The Internet Impossibilities

2364b98bc293049f75580f87ff08b495We have easy, fast access to information. If we have a question, all we have to do is search for it. Our phones are rarely out of reach, so we can sit or stand wherever we are and find an answer. We don’t even have to type the question or read the answer anymore; we can speak into our phones, and we get a spoken answer.

But not all questions and problems have easy answers. Being able to search the internet for quick solutions might make it even more unbearable when we face the impossible, when we’re confused and overwhelmed. We can spend so much time searching for the perfect answer to our dilemma that we waste time we could spend solving it. We waste time we could seek God’s presence through the struggle. Not that He always gives us an answer, but if He doesn’t, maybe there’s something even more important we need in order to deal with the impossible. Maybe the search and the trust we give God through that search is much more important.

In fact, I know it is.

We can’t make the impossible possible with an internet search. Of course, we can find some tips and ideas, and I’m not suggesting we stop searching for those. In the past 24 hours, I’ve searched how to properly dispose of dry ice, common issues with a phone model, and comparative prices while shopping. But Google has its limits.

God does not.

But Jesus looked at them and said, “With men this is impossible, but with God all things are possible.” (Matthew 19:26)

Truth Takes Humility…and a Lot of Steps

It happens often. A verse gets pulled out of context. Someone’s intentions aren’t always bad. Perhaps it’s a verse that spoke to her at a specific time, and she feels by sharing it, she’s sharing the same reassurance, teaching, or challenge she experienced through it. But out of context, what if we’re not truly claiming the truth of the verse? Instead, what if we’re distorting it to apply where it isn’t intended to apply?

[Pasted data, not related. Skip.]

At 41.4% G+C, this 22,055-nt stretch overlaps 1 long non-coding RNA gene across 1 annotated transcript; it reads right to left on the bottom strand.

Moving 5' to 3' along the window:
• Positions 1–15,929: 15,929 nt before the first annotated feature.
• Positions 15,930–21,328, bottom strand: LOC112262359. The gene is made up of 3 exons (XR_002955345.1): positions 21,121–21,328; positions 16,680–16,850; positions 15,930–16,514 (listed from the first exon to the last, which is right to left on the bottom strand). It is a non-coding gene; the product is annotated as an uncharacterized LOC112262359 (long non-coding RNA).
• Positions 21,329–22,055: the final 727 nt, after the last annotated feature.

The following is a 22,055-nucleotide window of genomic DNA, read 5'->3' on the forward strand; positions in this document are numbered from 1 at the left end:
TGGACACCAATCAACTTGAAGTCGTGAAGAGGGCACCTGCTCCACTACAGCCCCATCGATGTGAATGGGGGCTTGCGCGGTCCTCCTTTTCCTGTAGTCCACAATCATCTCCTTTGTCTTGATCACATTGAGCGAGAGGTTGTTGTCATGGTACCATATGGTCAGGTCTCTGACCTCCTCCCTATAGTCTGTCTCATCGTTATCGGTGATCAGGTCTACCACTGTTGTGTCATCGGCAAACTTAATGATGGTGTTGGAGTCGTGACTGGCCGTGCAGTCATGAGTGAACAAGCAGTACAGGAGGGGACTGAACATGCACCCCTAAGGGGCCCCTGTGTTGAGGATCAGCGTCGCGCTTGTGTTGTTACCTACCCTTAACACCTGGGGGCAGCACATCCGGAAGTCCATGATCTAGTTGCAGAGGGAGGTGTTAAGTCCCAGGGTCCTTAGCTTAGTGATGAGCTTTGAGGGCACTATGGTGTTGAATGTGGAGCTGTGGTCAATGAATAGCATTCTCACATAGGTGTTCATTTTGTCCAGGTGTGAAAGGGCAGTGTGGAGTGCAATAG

When people share a verse out of context over and over again, it begins to fossilize in isolation. The impressions it leaves along the way aren’t accurate of the truth behind it.

tall-exterior-1The only way to know truth is to seek truth, and that requires humility. We need to be willing to be wrong. Sometimes, it’s simply because our understanding at one point in time was limited. What we knew about Jonah, Gideon, Joseph, Jesus, or Paul might seem complete when we’re in elementary school, but as we get older, we learn more, and our picture changes. As we continue to read and listen, God opens our eyes and hearts to new details and truths, and He changes us through them. But we have to be willing to stand corrected.